Columnar Databases in a Big Data Environment

Columnar databases can be very helpful in your big data project. Relational databases are row oriented, as the data in each row of a table is stored together. In a columnar, or column-oriented database, the data is stored across rows. Although this may seem like a trivial distinction, it is the most important underlying characteristic of columnar databases.

It is very easy to add columns, and they may be added row by row, offering great flexibility, performance, and scalability. When you have volume and variety of data, you might want to use a columnar database. It is very adaptable; you simply continue to add columns.

One of the most popular columnar databases is HBase. It, too, is a project in the Apache Software Foundation distributed under the Apache Software License v2.0. HBase uses the Hadoop file system and MapReduce engine for its core data storage needs.

The design of HBase is modeled on Google’s BigTable. Therefore, implementations of HBase are highly scalable, sparse, distributed, persistent multidimensional sorted maps. The map is indexed by a row key, column key, and a timestamp; each value in the map is an uninterpreted array of bytes.

When your big data implementation requires random, real-time read/write data access, HBase is a very good solution. It is often used to store results for later analytical processing.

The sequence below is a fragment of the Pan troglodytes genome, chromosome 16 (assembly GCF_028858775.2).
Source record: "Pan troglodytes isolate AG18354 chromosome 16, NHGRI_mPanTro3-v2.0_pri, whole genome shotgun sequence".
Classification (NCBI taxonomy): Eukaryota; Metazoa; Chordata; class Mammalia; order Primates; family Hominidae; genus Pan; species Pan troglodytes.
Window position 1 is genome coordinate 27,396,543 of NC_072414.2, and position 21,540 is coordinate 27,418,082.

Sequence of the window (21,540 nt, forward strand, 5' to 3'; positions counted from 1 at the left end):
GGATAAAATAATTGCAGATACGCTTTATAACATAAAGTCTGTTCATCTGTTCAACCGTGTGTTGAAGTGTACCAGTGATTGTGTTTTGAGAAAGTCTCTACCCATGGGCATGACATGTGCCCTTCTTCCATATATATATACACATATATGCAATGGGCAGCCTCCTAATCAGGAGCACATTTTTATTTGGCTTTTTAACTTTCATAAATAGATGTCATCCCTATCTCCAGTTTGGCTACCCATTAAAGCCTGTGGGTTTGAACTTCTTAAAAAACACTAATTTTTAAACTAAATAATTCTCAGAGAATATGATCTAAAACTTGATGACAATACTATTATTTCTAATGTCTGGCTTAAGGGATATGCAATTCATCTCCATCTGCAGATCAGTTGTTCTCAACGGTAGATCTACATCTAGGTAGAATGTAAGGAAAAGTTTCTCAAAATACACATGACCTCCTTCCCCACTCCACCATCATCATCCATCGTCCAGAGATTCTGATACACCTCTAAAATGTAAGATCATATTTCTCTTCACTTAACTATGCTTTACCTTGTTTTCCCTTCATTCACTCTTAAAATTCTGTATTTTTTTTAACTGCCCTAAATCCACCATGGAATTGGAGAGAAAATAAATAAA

Important characteristics of HBase include the following:

  • Consistency: Although not an “ACID” implementation, HBase offers strongly consistent reads and writes and is not based on an eventually consistent model. This means you can use it for high-speed requirements as long as you do not need the “extra features” offered by RDBMS like full transaction support or typed columns.

  • Sharding: Because the data is distributed by the supporting file system, HBase offers transparent, automatic splitting and redistribution of its content.

  • High availability: Through the implementation of region servers, HBase supports LAN and WAN failover and recovery. At the core, there is a master server responsible for monitoring the region servers and all metadata for the cluster.

  • Client API: HBase offers programmatic access through a Java API.

  • Support for IT operations: Implementers can expose performance and other metrics through a set of built-in web pages.

HBase implementations are best suited for

  • High-volume, incremental data gathering and processing

  • Real-time information exchange (for example, messaging)

  • Frequently changing content serving

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